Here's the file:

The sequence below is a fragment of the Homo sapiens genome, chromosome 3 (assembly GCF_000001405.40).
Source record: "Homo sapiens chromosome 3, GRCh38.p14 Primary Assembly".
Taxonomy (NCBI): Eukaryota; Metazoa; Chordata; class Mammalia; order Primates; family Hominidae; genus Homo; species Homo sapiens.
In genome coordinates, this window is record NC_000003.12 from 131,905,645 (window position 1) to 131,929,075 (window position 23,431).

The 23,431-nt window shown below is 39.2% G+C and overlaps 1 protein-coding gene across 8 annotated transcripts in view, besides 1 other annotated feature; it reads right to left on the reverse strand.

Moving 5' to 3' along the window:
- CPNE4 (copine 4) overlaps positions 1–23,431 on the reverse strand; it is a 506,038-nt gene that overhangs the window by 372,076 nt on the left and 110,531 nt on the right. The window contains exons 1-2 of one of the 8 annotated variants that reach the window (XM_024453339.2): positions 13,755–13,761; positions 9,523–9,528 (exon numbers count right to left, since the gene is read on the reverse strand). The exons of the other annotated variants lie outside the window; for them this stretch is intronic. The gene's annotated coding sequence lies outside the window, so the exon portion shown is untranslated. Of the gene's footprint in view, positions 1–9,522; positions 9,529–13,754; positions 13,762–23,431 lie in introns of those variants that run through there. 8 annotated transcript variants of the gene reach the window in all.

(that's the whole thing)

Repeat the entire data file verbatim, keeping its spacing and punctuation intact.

The sequence below is a fragment of the Homo sapiens genome, chromosome 3 (assembly GCF_000001405.40).
Source record: "Homo sapiens chromosome 3, GRCh38.p14 Primary Assembly".
Taxonomy (NCBI): Eukaryota; Metazoa; Chordata; class Mammalia; order Primates; family Hominidae; genus Homo; species Homo sapiens.
In genome coordinates, this window is record NC_000003.12 from 131,905,645 (window position 1) to 131,929,075 (window position 23,431).

The 23,431-nt window shown below is 39.2% G+C and overlaps 1 protein-coding gene across 8 annotated transcripts in view, besides 1 other annotated feature; it reads right to left on the reverse strand.

Moving 5' to 3' along the window:
- CPNE4 (copine 4) overlaps positions 1–23,431 on the reverse strand; it is a 506,038-nt gene that overhangs the window by 372,076 nt on the left and 110,531 nt on the right. The window contains exons 1-2 of one of the 8 annotated variants that reach the window (XM_024453339.2): positions 13,755–13,761; positions 9,523–9,528 (exon numbers count right to left, since the gene is read on the reverse strand). The exons of the other annotated variants lie outside the window; for them this stretch is intronic. The gene's annotated coding sequence lies outside the window, so the exon portion shown is untranslated. Of the gene's footprint in view, positions 1–9,522; positions 9,529–13,754; positions 13,762–23,431 lie in introns of those variants that run through there. 8 annotated transcript variants of the gene reach the window in all.